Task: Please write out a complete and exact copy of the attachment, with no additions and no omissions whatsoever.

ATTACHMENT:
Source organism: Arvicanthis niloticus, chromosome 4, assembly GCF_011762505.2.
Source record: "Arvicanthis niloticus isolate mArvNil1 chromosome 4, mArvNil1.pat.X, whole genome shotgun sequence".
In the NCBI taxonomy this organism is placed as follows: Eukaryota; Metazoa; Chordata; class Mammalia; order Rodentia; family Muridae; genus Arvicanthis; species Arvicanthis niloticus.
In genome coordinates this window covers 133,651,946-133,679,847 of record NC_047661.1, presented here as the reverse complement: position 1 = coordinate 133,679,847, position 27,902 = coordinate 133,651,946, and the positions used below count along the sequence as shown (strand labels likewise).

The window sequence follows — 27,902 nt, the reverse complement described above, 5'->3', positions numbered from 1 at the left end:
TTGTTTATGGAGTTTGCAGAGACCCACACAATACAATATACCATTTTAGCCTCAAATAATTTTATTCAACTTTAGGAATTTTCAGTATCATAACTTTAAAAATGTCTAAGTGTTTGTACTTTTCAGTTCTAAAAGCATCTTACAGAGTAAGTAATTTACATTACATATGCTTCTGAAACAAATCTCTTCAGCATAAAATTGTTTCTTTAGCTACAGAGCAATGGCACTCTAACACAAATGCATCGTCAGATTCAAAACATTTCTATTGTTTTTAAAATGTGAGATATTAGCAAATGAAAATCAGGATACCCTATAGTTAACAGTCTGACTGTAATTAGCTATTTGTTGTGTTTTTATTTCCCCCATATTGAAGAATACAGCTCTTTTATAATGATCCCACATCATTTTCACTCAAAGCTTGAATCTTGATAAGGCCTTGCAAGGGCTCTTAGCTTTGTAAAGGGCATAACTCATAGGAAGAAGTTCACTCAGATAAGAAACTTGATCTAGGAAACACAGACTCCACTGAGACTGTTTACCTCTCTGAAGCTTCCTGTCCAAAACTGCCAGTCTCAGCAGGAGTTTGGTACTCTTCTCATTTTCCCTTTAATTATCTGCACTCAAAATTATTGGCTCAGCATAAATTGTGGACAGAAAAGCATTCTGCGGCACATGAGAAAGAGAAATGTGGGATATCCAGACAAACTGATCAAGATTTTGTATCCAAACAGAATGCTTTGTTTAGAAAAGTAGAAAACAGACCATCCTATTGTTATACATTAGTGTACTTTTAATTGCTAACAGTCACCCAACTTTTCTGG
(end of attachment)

Source organism: Arvicanthis niloticus, chromosome 4, assembly GCF_011762505.2.
Source record: "Arvicanthis niloticus isolate mArvNil1 chromosome 4, mArvNil1.pat.X, whole genome shotgun sequence".
In the NCBI taxonomy this organism is placed as follows: Eukaryota; Metazoa; Chordata; class Mammalia; order Rodentia; family Muridae; genus Arvicanthis; species Arvicanthis niloticus.
In genome coordinates this window covers 133,651,946-133,679,847 of record NC_047661.1, presented here as the reverse complement: position 1 = coordinate 133,679,847, position 27,902 = coordinate 133,651,946, and the positions used below count along the sequence as shown (strand labels likewise).

The window sequence follows — 27,902 nt, the reverse complement described above, 5'->3', positions numbered from 1 at the left end:
TTGTTTATGGAGTTTGCAGAGACCCACACAATACAATATACCATTTTAGCCTCAAATAATTTTATTCAACTTTAGGAATTTTCAGTATCATAACTTTAAAAATGTCTAAGTGTTTGTACTTTTCAGTTCTAAAAGCATCTTACAGAGTAAGTAATTTACATTACATATGCTTCTGAAACAAATCTCTTCAGCATAAAATTGTTTCTTTAGCTACAGAGCAATGGCACTCTAACACAAATGCATCGTCAGATTCAAAACATTTCTATTGTTTTTAAAATGTGAGATATTAGCAAATGAAAATCAGGATACCCTATAGTTAACAGTCTGACTGTAATTAGCTATTTGTTGTGTTTTTATTTCCCCCATATTGAAGAATACAGCTCTTTTATAATGATCCCACATCATTTTCACTCAAAGCTTGAATCTTGATAAGGCCTTGCAAGGGCTCTTAGCTTTGTAAAGGGCATAACTCATAGGAAGAAGTTCACTCAGATAAGAAACTTGATCTAGGAAACACAGACTCCACTGAGACTGTTTACCTCTCTGAAGCTTCCTGTCCAAAACTGCCAGTCTCAGCAGGAGTTTGGTACTCTTCTCATTTTCCCTTTAATTATCTGCACTCAAAATTATTGGCTCAGCATAAATTGTGGACAGAAAAGCATTCTGCGGCACATGAGAAAGAGAAATGTGGGATATCCAGACAAACTGATCAAGATTTTGTATCCAAACAGAATGCTTTGTTTAGAAAAGTAGAAAACAGACCATCCTATTGTTATACATTAGTGTACTTTTAATTGCTAACAGTCACCCAACTTTTCTGG